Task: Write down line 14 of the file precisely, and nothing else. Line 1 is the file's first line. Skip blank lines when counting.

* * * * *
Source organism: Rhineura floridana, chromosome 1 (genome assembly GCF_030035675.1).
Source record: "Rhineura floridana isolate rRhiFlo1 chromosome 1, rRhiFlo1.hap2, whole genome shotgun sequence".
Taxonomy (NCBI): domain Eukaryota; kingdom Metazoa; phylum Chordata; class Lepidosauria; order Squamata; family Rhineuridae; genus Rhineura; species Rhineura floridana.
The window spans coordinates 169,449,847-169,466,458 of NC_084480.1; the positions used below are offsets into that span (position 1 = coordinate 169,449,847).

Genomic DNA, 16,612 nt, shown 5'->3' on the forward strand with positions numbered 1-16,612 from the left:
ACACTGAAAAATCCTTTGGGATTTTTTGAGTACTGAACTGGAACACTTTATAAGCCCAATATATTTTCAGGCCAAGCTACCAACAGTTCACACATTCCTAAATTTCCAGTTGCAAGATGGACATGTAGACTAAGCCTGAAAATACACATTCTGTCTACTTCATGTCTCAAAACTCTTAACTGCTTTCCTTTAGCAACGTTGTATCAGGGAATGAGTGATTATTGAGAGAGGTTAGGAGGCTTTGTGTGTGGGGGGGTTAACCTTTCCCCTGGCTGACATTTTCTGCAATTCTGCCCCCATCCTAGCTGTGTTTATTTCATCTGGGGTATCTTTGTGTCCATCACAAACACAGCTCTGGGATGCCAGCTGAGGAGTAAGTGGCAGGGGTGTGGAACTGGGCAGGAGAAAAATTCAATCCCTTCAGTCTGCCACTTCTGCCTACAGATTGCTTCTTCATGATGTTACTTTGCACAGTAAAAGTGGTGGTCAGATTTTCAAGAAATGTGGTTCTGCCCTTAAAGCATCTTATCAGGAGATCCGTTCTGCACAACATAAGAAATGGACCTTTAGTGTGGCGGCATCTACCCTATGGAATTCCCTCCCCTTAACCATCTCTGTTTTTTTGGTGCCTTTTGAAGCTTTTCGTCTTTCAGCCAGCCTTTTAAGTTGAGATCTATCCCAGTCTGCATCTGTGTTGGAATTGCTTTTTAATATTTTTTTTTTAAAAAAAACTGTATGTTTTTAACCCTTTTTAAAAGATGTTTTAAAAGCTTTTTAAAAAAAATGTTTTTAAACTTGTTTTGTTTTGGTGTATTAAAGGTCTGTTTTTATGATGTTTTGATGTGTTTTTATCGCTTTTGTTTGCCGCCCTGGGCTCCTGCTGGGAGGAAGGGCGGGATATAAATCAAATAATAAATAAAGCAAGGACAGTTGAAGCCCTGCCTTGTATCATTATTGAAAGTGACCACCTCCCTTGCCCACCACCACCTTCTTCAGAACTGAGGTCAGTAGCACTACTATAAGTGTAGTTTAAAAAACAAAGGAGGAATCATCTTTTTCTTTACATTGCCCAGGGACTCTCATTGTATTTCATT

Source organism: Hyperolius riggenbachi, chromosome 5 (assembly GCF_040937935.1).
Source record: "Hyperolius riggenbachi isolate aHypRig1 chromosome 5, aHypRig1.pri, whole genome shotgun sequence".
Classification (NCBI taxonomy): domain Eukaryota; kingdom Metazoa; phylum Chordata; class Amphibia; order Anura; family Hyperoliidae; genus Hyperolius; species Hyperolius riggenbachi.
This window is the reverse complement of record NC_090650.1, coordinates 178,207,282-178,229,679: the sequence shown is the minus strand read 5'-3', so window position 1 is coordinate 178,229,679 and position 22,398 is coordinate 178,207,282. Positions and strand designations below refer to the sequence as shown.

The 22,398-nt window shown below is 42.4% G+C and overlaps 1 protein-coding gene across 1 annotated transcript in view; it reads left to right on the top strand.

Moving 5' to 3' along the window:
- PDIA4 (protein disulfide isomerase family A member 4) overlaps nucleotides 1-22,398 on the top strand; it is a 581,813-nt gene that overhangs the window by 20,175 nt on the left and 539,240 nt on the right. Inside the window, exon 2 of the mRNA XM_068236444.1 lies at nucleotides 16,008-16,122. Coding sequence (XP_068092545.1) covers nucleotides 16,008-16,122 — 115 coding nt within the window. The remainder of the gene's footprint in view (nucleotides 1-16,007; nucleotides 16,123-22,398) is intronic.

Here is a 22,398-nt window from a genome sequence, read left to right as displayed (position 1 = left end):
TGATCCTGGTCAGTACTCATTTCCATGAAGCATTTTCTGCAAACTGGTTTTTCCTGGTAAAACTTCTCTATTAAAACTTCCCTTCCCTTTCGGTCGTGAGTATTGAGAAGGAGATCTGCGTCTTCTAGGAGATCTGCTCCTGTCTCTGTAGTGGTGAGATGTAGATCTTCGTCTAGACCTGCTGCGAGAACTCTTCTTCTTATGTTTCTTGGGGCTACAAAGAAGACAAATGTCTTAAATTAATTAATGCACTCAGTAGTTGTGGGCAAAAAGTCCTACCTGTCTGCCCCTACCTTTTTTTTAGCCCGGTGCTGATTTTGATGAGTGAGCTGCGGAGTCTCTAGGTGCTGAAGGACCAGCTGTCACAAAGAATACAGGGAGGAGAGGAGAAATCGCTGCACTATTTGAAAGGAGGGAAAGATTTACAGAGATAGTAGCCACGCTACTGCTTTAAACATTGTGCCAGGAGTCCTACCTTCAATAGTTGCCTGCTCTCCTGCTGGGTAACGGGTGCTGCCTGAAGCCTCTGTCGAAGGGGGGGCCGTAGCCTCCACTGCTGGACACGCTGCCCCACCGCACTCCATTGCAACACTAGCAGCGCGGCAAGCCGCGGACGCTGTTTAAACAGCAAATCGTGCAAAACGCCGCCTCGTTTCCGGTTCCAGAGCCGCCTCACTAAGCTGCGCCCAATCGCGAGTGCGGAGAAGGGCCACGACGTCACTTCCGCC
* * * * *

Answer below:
Here is a 22,398-nt window from a genome sequence, read left to right as displayed (position 1 = left end):